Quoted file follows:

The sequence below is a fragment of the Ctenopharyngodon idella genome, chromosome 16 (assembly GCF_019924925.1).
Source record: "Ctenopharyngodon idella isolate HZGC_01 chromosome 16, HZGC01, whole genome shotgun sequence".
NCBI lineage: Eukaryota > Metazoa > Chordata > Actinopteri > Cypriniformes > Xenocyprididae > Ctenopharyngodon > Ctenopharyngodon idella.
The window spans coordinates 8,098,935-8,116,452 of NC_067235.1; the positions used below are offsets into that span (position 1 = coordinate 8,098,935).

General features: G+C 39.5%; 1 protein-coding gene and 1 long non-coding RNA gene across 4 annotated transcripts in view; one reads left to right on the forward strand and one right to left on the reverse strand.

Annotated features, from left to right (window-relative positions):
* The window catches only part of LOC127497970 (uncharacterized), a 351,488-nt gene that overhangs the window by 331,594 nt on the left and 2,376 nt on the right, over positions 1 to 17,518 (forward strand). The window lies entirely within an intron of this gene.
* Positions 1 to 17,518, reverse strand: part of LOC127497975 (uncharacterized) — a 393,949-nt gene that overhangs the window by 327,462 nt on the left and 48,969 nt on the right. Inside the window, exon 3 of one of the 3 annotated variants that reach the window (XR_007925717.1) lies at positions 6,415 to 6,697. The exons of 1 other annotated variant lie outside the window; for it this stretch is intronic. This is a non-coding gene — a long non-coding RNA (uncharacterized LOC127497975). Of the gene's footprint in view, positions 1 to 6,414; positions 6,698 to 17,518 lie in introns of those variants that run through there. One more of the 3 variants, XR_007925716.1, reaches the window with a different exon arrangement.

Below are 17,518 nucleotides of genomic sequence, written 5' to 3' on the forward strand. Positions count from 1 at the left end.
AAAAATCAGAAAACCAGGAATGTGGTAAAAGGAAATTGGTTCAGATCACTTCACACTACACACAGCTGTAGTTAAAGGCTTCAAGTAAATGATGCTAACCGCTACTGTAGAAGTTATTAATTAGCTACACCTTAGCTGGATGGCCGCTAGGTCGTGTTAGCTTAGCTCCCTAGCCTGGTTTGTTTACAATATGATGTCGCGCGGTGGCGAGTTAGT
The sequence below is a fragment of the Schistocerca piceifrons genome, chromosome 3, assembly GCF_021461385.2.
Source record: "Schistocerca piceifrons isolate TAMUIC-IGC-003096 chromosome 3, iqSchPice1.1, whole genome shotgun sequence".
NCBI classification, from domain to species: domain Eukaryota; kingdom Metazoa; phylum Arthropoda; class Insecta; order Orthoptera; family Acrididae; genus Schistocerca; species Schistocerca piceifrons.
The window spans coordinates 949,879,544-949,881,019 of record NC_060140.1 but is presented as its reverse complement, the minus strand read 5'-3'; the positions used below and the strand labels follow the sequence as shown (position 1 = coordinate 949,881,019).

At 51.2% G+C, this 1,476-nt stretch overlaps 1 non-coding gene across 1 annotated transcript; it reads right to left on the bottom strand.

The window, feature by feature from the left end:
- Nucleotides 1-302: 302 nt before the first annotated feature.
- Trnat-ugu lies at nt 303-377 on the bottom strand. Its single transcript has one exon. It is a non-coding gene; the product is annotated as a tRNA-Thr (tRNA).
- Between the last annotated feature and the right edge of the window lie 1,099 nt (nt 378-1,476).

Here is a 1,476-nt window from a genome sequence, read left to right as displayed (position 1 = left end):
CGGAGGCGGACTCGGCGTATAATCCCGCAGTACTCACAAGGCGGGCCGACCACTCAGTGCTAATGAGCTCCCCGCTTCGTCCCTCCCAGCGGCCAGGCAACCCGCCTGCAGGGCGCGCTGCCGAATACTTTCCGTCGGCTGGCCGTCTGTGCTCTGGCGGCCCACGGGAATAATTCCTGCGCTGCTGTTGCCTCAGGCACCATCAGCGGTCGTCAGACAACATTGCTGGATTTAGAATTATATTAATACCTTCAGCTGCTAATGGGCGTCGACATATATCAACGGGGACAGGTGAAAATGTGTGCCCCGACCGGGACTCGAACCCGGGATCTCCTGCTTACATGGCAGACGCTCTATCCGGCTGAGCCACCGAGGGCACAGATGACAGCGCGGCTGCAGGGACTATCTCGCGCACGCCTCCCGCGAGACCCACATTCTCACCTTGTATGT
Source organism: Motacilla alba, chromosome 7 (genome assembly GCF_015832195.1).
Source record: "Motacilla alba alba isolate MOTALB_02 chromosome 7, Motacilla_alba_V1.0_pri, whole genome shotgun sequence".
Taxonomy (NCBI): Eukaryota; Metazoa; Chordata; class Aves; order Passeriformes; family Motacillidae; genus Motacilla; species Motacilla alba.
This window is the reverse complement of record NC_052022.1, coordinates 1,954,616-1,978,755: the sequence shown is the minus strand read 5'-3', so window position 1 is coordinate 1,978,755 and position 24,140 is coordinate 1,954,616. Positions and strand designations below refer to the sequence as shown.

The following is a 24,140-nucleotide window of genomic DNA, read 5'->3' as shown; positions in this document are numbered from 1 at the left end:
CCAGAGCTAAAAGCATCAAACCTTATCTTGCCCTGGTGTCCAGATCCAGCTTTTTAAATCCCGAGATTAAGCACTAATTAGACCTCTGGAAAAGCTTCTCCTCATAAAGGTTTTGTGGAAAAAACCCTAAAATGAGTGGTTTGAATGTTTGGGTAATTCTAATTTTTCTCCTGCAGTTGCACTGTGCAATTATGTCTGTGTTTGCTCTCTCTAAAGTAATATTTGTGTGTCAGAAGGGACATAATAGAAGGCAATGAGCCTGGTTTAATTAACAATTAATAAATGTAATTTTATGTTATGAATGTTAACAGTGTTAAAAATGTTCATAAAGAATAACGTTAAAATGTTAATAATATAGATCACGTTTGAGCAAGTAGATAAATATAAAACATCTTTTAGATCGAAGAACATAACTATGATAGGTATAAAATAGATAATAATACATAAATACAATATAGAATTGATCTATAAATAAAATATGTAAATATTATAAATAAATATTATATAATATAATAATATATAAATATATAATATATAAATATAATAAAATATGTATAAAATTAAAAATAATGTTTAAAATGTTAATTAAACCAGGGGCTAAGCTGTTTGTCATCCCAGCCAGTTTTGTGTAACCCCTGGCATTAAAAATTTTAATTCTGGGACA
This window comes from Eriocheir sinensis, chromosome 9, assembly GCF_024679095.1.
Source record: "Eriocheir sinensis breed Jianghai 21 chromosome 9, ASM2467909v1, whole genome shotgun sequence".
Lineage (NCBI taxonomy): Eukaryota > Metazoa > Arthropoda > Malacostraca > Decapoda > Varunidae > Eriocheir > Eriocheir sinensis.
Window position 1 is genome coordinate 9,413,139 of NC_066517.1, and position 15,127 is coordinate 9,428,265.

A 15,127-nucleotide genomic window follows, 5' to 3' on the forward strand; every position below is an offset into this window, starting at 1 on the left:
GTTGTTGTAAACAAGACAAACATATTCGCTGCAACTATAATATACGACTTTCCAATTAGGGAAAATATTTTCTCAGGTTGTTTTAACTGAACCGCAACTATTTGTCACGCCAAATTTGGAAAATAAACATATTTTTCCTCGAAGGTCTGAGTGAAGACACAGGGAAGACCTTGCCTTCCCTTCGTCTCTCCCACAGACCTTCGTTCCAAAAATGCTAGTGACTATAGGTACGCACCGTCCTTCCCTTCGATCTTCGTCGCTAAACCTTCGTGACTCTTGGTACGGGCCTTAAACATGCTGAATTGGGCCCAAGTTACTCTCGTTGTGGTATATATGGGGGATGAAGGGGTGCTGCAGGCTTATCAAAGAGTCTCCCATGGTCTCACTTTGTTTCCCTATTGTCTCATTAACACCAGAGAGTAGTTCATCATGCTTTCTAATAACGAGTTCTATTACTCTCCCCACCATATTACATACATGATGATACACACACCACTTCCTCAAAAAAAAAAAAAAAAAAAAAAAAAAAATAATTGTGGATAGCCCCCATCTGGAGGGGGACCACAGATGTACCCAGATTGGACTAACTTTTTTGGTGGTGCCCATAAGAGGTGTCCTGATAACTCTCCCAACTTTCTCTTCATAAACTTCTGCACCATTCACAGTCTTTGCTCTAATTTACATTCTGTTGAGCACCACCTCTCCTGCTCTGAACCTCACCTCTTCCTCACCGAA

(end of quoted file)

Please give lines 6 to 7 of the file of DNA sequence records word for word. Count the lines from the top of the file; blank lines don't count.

Annotated features, from left to right (window-relative positions):
* The window catches only part of LOC127497970 (uncharacterized), a 351,488-nt gene that overhangs the window by 331,594 nt on the left and 2,376 nt on the right, over positions 1 to 17,518 (forward strand). The window lies entirely within an intron of this gene.